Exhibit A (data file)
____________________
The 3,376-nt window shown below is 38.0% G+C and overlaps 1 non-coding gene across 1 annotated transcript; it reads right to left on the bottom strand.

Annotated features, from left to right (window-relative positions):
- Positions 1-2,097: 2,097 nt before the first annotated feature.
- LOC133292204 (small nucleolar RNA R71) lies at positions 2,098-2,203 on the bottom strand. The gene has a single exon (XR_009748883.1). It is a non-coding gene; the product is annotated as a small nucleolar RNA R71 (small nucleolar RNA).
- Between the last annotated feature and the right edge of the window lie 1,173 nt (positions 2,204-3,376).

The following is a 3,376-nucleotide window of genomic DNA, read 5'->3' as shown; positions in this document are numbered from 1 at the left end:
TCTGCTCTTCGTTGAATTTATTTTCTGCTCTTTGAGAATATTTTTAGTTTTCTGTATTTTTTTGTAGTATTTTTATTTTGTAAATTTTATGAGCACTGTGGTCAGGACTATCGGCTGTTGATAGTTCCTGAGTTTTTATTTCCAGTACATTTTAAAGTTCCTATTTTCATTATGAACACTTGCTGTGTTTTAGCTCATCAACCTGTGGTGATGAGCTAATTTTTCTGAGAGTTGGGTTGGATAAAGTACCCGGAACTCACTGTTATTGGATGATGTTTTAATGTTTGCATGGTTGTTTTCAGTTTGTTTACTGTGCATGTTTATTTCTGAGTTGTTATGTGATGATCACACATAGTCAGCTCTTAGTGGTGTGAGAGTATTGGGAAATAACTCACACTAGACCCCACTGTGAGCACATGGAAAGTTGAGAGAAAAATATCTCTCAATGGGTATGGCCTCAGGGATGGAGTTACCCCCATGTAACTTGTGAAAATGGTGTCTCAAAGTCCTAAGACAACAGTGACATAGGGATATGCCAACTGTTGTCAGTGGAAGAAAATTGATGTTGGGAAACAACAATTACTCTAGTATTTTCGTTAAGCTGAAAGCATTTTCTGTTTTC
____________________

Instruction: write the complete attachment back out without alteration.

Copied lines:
The 3,376-nt window shown below is 38.0% G+C and overlaps 1 non-coding gene across 1 annotated transcript; it reads right to left on the bottom strand.

Annotated features, from left to right (window-relative positions):
- Positions 1-2,097: 2,097 nt before the first annotated feature.
- LOC133292204 (small nucleolar RNA R71) lies at positions 2,098-2,203 on the bottom strand. The gene has a single exon (XR_009748883.1). It is a non-coding gene; the product is annotated as a small nucleolar RNA R71 (small nucleolar RNA).
- Between the last annotated feature and the right edge of the window lie 1,173 nt (positions 2,204-3,376).

The following is a 3,376-nucleotide window of genomic DNA, read 5'->3' as shown; positions in this document are numbered from 1 at the left end:
TCTGCTCTTCGTTGAATTTATTTTCTGCTCTTTGAGAATATTTTTAGTTTTCTGTATTTTTTTGTAGTATTTTTATTTTGTAAATTTTATGAGCACTGTGGTCAGGACTATCGGCTGTTGATAGTTCCTGAGTTTTTATTTCCAGTACATTTTAAAGTTCCTATTTTCATTATGAACACTTGCTGTGTTTTAGCTCATCAACCTGTGGTGATGAGCTAATTTTTCTGAGAGTTGGGTTGGATAAAGTACCCGGAACTCACTGTTATTGGATGATGTTTTAATGTTTGCATGGTTGTTTTCAGTTTGTTTACTGTGCATGTTTATTTCTGAGTTGTTATGTGATGATCACACATAGTCAGCTCTTAGTGGTGTGAGAGTATTGGGAAATAACTCACACTAGACCCCACTGTGAGCACATGGAAAGTTGAGAGAAAAATATCTCTCAATGGGTATGGCCTCAGGGATGGAGTTACCCCCATGTAACTTGTGAAAATGGTGTCTCAAAGTCCTAAGACAACAGTGACATAGGGATATGCCAACTGTTGTCAGTGGAAGAAAATTGATGTTGGGAAACAACAATTACTCTAGTATTTTCGTTAAGCTGAAAGCATTTTCTGTTTTC